prepared mouthful,they were often surprised to find the meat gone, they could not tell how.
Trim had one day missed a fine morsel from the hungry activity of one of the young gentlemen (the present captain D.) who dined in the gunroom; seeing him, however, talking and eating at the same time, my persevering gentleman did not give it up, though the piece was half masticated and only waited for a piece to disappear; but running up the waistcoat of our unsuspecting guest, for Trim was then but a kitten, and placing one paw at each corner of his mouth, he laid vigourous [sic] siege to his morsel; and whilst the astonished midshipman inarticulately exclaimed, G_d d__n the cat! Trim fairly took the piece out of his mouth and carried it off. This was pushing his enterprises too far, and he therefore received a reprimand which prevented them in future.
The gunroom steward was, however, more particularly Trim's confident; and though he had dined with the masters, he was not too proud to sit down a second time with the servant. William had such an opinion of Trim's intelligence, that he talked to him as to his child, whilst my four-footed master looking up in his face, seemed to understand him and to give rational answers. They had the following conversation after dinner on the day of Trim's audacious enterprise just related:
Do you know master Trim that you have behaved very ill? —— Me-ew?
It is very well to play your tricks with those that you know, but you should be more modest with strangers.——Mew!
How dare you say that I gave you no breakfast? Did I not give you all the milk that was left, and some bread soaked in it? —— Mou wow!
No meat! What! you grow insolent? I'll chain you up; do you hear sir? — Me-ew.
Well if you promise to behave better, you shall have a nice piece of the cold steak of mutton for your supper, — you shall ——— Mew –wew!!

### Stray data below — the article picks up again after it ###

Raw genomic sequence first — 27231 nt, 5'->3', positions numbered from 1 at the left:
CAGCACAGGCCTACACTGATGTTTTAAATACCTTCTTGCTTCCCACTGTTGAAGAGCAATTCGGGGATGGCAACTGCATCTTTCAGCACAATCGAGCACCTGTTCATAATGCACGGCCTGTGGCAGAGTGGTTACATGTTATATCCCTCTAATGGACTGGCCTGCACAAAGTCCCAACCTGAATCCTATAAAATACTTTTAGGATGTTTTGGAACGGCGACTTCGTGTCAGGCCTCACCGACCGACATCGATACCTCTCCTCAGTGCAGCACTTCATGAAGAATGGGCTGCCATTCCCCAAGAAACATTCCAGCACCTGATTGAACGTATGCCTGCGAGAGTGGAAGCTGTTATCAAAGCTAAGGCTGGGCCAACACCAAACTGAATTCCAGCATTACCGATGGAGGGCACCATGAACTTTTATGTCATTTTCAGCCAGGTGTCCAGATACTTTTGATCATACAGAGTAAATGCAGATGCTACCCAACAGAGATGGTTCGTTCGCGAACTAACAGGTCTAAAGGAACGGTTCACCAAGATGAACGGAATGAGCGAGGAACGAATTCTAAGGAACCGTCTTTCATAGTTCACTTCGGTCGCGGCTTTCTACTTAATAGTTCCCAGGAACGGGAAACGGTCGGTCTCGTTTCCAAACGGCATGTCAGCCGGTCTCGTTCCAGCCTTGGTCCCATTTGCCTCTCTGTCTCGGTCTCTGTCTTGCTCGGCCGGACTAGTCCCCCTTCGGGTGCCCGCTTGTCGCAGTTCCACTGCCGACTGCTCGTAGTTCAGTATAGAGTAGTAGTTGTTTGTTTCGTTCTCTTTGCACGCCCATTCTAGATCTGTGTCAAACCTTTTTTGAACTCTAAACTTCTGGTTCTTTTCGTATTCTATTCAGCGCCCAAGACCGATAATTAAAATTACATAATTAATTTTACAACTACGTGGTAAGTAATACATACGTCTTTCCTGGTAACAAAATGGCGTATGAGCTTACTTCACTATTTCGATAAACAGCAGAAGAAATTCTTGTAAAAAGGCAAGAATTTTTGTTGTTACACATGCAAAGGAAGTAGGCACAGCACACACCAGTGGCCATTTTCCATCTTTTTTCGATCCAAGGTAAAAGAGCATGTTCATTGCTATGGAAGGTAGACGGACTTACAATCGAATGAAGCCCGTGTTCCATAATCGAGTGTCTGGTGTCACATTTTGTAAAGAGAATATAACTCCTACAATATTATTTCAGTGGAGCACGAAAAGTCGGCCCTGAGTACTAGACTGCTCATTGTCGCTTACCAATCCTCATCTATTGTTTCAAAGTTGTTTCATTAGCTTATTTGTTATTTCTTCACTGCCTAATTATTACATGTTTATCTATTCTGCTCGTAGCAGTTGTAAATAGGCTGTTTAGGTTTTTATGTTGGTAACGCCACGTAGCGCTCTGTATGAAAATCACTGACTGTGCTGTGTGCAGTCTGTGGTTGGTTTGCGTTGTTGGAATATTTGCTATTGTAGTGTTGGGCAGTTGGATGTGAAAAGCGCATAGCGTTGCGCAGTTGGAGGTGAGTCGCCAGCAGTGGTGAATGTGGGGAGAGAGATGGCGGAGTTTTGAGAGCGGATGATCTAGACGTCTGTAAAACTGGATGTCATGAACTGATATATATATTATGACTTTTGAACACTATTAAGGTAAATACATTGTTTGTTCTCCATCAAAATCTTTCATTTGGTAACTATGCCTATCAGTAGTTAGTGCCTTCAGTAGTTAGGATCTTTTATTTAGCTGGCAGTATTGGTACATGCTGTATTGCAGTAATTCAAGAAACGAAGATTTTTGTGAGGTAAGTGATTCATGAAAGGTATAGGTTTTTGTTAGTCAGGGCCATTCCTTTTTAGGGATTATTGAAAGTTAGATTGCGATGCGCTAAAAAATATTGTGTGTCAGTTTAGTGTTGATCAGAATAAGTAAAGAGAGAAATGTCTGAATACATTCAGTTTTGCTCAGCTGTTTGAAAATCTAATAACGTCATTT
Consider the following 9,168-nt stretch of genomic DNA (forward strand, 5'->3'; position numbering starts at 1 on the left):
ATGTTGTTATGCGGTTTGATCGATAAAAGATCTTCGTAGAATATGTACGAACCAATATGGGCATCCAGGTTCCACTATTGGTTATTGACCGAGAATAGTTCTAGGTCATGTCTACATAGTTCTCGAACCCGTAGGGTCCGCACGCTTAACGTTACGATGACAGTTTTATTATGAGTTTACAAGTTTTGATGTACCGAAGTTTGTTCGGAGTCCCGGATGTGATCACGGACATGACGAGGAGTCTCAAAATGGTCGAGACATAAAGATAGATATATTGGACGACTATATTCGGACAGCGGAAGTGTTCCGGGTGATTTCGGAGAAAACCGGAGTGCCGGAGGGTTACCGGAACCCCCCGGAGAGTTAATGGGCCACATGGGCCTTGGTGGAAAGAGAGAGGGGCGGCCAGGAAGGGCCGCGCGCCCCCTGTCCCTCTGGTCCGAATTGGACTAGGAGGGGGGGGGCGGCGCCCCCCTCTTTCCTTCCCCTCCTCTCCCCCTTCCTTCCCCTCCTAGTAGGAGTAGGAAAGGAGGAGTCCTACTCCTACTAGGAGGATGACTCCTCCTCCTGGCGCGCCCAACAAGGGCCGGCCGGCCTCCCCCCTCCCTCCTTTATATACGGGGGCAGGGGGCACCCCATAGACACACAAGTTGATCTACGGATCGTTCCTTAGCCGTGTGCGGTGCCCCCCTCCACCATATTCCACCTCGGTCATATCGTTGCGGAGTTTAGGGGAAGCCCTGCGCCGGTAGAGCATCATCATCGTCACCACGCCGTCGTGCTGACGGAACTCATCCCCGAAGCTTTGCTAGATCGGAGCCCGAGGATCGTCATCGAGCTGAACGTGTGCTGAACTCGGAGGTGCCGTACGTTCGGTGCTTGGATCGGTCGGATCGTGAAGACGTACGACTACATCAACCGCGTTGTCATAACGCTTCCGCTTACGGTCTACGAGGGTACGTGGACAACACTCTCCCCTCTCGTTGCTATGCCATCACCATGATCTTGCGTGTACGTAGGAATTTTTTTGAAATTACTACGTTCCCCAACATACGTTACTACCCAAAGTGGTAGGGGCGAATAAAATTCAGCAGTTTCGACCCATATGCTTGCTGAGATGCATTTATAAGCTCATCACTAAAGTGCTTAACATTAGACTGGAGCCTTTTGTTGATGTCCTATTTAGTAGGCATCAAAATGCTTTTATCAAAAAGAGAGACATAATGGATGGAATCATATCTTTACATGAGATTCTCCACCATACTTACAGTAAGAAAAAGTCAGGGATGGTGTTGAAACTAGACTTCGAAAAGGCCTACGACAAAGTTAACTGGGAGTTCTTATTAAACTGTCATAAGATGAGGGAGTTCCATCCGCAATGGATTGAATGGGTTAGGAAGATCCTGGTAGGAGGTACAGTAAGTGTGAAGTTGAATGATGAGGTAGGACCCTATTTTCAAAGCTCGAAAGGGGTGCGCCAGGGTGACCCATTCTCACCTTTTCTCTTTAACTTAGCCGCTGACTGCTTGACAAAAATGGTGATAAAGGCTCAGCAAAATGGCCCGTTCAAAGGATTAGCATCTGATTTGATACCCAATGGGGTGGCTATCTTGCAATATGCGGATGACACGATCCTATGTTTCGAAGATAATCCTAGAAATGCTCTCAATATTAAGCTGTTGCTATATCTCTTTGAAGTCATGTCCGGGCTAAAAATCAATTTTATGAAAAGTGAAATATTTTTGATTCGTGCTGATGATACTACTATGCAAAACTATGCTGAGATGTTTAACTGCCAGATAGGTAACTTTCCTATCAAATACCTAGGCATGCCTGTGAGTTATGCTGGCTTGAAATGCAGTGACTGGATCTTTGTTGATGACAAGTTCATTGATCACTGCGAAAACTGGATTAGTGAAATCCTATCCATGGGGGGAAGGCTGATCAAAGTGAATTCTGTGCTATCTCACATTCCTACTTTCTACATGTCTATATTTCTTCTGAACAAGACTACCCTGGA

Gently master Trim. I'll give it to you now, but first promise me upon your honour. Me-wee.
Come then my good boy, come up and kiss me.
Trim leaped up on his shoulder and rubbing his face up against William's cheek, received the mutton, piece by piece out of his mouth.
In an expedition to examine the northern parts of the coast of New South Wales, Trim presented a request to be of the party, promising to take upon himself the defence of our bread bags, and his services were accepted. Bongaree an intelligent native of Port Jackson, was also on board our little sloop, and with Trim formed an intimate acquaintance. If he had occasion to drink, he mewed to Bongaree and leaped up to the water cask; if to eat, he called him down below and went strait [sic] to his kid, where there was generally a remnant of black swan. In short, Bongaree was his great resource, and his kindness was repaid with caresses. In times of danger, Trim never shewed any signs of fear, and it may be truly said, that he never distrusted or was afraid of any man.
In 1800, the Roundabout returned to England by the way of Cape Horn and St. Helena, and thus Trim, besides his other voyages, completed the tour of the globe. Many and curious are the observations which he made in various branches of science, particularly in the natural history